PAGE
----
Lucy Harris, director of Leavers of Britain, says YES.
Nigel Farage’s new Brexit Party has come out with an upbeat message and a fresh look, and that’s what many Leave voters are desperately searching for in this relentless artificial atmosphere of Brexit doom. Farage is assembling a range of well-known candidates, and the party has a decent chance of achieving its first goal of winning the most seats in the European Parliament elections next month.
Farage’s challenge, and the long-term challenge for Brexiteers more generally, is to ensure that euro-scepticism is cemented as a mainstream movement, not just a protest vote. A polished mainstream alternative that actively defends the democratic mandate of the referendum will be highly appealing to a Brexiteer base, ostracised both by Theresa May’s softening and delaying of Brexit, and Jeremy Corbyn’s flirtation with a second referendum.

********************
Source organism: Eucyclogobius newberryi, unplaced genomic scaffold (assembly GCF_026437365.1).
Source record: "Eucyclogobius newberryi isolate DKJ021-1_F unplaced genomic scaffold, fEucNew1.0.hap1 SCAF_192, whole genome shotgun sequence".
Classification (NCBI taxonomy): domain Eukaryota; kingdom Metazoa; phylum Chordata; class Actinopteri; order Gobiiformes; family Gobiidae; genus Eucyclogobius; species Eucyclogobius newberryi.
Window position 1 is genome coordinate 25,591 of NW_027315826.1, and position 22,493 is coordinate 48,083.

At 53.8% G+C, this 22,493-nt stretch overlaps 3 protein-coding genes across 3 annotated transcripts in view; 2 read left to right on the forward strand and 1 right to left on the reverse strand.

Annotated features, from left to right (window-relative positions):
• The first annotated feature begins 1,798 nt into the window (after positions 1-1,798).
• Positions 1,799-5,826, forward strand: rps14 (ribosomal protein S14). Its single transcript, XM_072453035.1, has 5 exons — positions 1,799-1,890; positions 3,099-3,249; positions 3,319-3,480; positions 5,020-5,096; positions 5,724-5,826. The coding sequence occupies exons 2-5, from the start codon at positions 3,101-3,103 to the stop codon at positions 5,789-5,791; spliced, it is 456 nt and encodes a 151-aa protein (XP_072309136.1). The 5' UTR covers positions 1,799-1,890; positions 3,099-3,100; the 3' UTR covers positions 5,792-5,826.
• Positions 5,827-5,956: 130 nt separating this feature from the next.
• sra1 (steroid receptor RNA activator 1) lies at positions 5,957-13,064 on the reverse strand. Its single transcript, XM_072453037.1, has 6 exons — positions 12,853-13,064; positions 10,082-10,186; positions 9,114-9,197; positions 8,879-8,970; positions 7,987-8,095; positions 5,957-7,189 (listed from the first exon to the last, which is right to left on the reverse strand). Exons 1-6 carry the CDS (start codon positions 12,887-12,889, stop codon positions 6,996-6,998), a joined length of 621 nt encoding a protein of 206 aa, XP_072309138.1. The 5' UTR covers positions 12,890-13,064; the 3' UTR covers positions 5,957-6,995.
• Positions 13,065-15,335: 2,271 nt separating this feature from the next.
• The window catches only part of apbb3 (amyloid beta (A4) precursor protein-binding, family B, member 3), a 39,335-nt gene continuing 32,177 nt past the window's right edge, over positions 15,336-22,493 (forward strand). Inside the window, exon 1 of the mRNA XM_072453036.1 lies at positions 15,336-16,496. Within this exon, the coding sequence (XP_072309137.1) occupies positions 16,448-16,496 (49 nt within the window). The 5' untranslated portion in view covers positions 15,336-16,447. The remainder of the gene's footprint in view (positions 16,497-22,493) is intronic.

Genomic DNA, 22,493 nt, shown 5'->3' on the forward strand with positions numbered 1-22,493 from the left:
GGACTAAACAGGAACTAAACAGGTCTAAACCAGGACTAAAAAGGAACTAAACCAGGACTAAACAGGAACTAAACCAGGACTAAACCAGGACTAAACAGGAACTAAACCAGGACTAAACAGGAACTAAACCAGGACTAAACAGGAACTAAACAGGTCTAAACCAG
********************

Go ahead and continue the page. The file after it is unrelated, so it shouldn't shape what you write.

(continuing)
There is a clear gap opening up in the political market for disillusioned Brexiteers, and Farage is placing himself smack bang in the middle of it.
But the European Parliament’s outspoken Brexit co-ordinator Guy Verhofstadt
has taken a swipe at the self-styled “Bad Boy of Brexit” Nigel Farage, comparing him to field marshal Douglas Haig from the final episode of sitcom Blackadder. Sneering Verhofstadt said that like Haig in Blackadder, Farage was “sitting safely in his office, while his people are walking in the cold and the rain. I thought you were marching 200 miles for the leave campaign? How many did you do? Two miles!”
Farage hit back
by invoking the real-life Field Marshal Haig, who he said “saved the Belgian town of Ypres from German domination” during the First World War. “Far from mocking Haig in Belgium, he should be a great hero to you” he added.